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COLUMN: Why real connection is vital to our health

"So, what is the solution? To create deeper relationships with one another – relationships that are rooted in mutual vulnerability."
Jennifer Hamilton
Columnist Jennifer Hamilton

Loneliness is more rampant than ever as a result of the COVID-19 pandemic. According to an online survey, 54 per cent of Canadians over the age of 18 have reported feeling isolated or lonely. Some research has linked loneliness with adverse health effects: increased levels of stress, depression, anxiety, poorer quality sleep, and cognitive issues.

Feelings of loneliness are not always caused by being alone, though. Loneliness is about the quality of connection with the people in our lives.

Luckily, social isolation is different than physical isolation. Unlike the pandemic of 1918, we have technology to help maintain our social connections: FaceTime, Skype and various social media platforms allow people to stay connected.

But how legitimate are our online connections – especially when our political climate has become more and more divisive?

Most of us love someone or are in meaningful relationships with people whose political, social or cultural beliefs are different than our own. While Republicans hate Democrats and Liberals hate Conservatives, the people we love are often the exception to the group they belong to.

In his book ‘Together’, Dr. Vivek Murthy explained the technologically driven divide, writing: “Today’s technology creates the illusion that we do know our enemies; that we see them, we hear them in our own homes every day, at any hour we choose to look. The versions that we “know” are often deceptive and unidimensional, yet we believe what we see and hear even when the videos are completely fabricated.

“As a result, the people we learn to fear seem both closer and even scarier than they ever used to ... A sense of imminent threat makes our world feel less safe and hospitable. It erodes our sense that we all belong here.”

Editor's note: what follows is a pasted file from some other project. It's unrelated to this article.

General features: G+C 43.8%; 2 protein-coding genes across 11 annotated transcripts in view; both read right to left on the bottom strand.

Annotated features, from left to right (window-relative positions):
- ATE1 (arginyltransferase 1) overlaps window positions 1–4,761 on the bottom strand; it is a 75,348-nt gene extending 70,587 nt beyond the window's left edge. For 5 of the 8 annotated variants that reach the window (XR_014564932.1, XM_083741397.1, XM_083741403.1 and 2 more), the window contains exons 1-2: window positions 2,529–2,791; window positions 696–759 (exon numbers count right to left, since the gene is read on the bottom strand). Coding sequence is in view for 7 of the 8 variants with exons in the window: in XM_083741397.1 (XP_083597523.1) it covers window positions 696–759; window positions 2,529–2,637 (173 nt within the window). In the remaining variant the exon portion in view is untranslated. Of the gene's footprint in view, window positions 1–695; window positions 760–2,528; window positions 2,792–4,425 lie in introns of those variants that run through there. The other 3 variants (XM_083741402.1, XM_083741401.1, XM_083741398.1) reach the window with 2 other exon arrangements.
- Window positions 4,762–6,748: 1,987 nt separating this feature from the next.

A cognitive bias known as motive attribution asymmetry tells us that our beliefs are grounded in love, while our opponents’ views are based in hatred. This bias applies to Liberals and Conservatives, both of whom believe they act out of love for their country and wonder why the other party hates them.

Research suggests motive attribution asymmetry causes us to become distrustful of other people’s motives. The anger and contempt that comes from this bias feeds the divide, feeds intolerance and feeds the same emotions that cause loneliness.

So, what is the solution? To create deeper relationships with one another – relationships that are rooted in mutual vulnerability.

Personally, this looked like deleting my social media entirely, stepping away from the political echo-chamber, and picking up the phone or FaceTime to connect with my family and friends.

Despite the COVID-19 physical distancing protocols, we have an abundance of ways to stay connected. We must deepen that connection to go beyond alienating political debate and focus on the things that make us similar. We are all experiencing an unprecedented time in history.

Jennifer Hamilton is a local student and writer.